Last Friday afternoon in Mexico City, I was waiting for a friend, a dedicated human and civil rights activist for many years in Mexico. He was going to tell me about his work on an initiative recently launched to call for a citizen’s convention to draft a new constitution for Mexico. This initiative, the “Constituyente Ciudadana Popular,” is spearheaded by Bishop of Saltillo Raul Vera, a leader of the Mexican Catholic Church.
Vera was assistant to the well-known Bishop of Chiapas Samuel Ruiz, an uncompromising advocate for Indigenous rights. During and after the Zapatista uprising in 1994, Ruiz denounced military and paramilitary attacks on the largely Indigenous Zapatista base, and was instrumental in negotiating on their behalf with the Mexican government. It was said that Vera was originally sent to be a conservative counterweight to Ruiz, who was unapologetically committed to liberation theology and its preferential option for the world’s poor. But instead Vera has joined the company of the Latin American church’s firebrands for social justice, famously denouncing homophobia as an illness, advocating for the rights of political prisoners, accusing the government of collusion in not just the disappearances of the 43 teachers’ training college students of Ayotzinapa last September, but of several other confirmed but less publicized massacres that preceded it.
In announcing the launch of the Constituyente effort last January, Vera cited his experience with Ruiz negotiating the 1996 San Andres accords, institutional reforms that the Zapatistas had intended to be binding on all of Mexico. The accords reached were limited to protecting Indigenous cultural and land rights, and the government then failed to implement those. But the negotiations were supposed to have included democratic, judicial, and economic reforms as well. Vera realized that without deep, consensus-based, nationally binding reform in all those areas, Mexico would never exit from the continual crisis of violence, impunity, corruption and impoverishment that has gripped it ever since.
My friend was working closely with Vera and several other bishops who have joined the initiative. He was going to tell me about how it is being organized on the ground, state by state in key localities, in a way that is intended to be horizontal and inclusive. The overarching idea, he would tell me later, was to develop a consultative process that would culminate in a citizens’ constitutional convention in 2017. That will be the hundredth anniversary of Mexico’s revolutionary constitution, whose landmark guarantees of social rights have been gutted over the last twenty years by neoliberal reforms.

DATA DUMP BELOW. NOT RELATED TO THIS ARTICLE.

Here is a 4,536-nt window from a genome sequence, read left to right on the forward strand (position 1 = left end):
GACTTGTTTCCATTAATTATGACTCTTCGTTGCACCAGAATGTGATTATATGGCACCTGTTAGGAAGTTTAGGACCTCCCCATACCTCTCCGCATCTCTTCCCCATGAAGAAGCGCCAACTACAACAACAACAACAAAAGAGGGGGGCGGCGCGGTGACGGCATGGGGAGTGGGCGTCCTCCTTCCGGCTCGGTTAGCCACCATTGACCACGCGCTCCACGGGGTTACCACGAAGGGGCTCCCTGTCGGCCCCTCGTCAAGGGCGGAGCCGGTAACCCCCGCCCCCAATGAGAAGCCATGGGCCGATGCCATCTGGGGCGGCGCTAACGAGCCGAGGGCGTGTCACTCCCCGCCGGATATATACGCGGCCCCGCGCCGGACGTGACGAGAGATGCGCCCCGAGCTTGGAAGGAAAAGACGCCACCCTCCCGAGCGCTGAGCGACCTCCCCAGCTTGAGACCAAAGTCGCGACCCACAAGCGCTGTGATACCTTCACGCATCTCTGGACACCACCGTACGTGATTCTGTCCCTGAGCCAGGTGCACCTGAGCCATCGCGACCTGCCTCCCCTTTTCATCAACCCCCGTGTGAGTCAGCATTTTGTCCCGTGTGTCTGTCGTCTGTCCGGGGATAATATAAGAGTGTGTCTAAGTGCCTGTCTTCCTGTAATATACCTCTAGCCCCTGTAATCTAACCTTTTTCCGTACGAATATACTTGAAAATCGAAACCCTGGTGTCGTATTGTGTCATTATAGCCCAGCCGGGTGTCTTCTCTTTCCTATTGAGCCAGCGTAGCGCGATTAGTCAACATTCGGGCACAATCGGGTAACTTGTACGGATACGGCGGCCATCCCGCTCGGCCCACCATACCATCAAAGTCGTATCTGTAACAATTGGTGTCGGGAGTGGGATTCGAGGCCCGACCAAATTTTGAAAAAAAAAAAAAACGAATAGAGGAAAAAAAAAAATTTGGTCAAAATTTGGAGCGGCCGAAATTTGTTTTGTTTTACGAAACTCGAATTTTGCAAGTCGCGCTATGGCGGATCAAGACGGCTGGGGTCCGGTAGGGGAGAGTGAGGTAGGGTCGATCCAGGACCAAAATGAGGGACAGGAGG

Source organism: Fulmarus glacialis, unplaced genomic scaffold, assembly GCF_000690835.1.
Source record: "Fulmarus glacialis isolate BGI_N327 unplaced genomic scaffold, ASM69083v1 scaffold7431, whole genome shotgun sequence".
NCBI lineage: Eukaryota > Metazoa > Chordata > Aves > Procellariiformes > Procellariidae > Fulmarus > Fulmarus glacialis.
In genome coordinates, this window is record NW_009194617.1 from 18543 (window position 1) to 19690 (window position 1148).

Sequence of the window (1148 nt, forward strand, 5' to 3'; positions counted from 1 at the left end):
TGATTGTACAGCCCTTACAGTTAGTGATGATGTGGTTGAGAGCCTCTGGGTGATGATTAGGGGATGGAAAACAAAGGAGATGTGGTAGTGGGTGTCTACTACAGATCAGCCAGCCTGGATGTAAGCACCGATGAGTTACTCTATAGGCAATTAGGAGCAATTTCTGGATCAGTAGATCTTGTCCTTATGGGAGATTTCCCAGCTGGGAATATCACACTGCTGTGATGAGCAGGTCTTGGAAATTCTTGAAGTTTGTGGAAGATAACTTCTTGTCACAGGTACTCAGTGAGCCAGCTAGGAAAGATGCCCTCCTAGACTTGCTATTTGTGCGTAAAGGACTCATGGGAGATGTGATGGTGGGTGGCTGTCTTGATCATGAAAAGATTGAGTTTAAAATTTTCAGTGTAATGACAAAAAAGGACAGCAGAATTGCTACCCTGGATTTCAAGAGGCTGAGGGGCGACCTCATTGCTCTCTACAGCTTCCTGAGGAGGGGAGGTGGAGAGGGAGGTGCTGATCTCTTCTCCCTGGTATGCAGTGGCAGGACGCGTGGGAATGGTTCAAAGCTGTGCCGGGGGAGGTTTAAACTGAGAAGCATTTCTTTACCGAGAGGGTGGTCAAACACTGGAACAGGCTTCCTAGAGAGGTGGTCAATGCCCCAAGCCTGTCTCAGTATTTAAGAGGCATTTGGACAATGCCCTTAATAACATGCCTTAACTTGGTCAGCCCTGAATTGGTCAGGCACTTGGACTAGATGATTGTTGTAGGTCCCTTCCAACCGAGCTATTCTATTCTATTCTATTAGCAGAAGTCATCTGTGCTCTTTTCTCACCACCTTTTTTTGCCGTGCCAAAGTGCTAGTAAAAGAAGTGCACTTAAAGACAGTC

I arrived with an hour or two to kill before he finished work. I decided to spend some time in the “Historic Center,” the colonial and pre-colonial heart of this sprawling city of more than 21 million. It fans out from the great stone field of the central plaza, the Zócalo, where in traditional fashion, the most prominent edifices of church and state line two of its sides. Buried beneath that heart is the great temple of Tenochtitlan, destroyed by Cortez along with the Mexica civilization that built it, in the conquest of Mexico.
The Historic Center has undergone a radical metamorphosis since I first visited Mexico City over 25 years ago. Many of its buildings were severely damaged (and much of the damage in poorer sections never repaired) in the massive 1985 earthquake. But then began a process of transformation by capital, the only force on earth now that rivals nature’s ability to alter vast landscapes in geologically insignificant spans of time.
Mexican telecommunications billionaire Carlos Slim, for years now one of the world’s two or three richest men, grew up in the Historic Center as the child of Lebanese immigrants. He began to buy up a huge number of properties and renovate or restore them. He then pressured the government to “clean up” the area, which meant dislodging hundreds and perhaps thousands of the permit-less street vendors who used to line its narrow cobbled streets. Major avenues leading to and from the Zócalo were converted into pedestrian-only thoroughfares. Other streets and their buildings were scrubbed and facelifted. The faded elegance of Alameda Park, the subject of one of Diego Rivera’s most famous tableaux (“Dream of a Sunday Afternoon in Alameda Park,” where a cross-section of Mexico’s people strolls placidly, accompanied by historic figures, ghosts, and other dreams) was completely re-landscaped, and also almost entirely purged of the vendors of delicious and unique street food who used to crowd its smooth stone paths.
The speculative frenzy familiar to world-class cities like London, Paris, and New York ensued. Rents went up, old residents were pushed out, new businesses (particularly notable now – US chains: Starbucks, Subway, Gap, Saks Fifth Avenue, etc.) opened glitzy storefronts. And along with all this gussying up, came a police presence unmatched anywhere else in the city. The men and women in blue, now puffed out in bulletproof vests, are everywhere you look. No central street corner is without its patrol.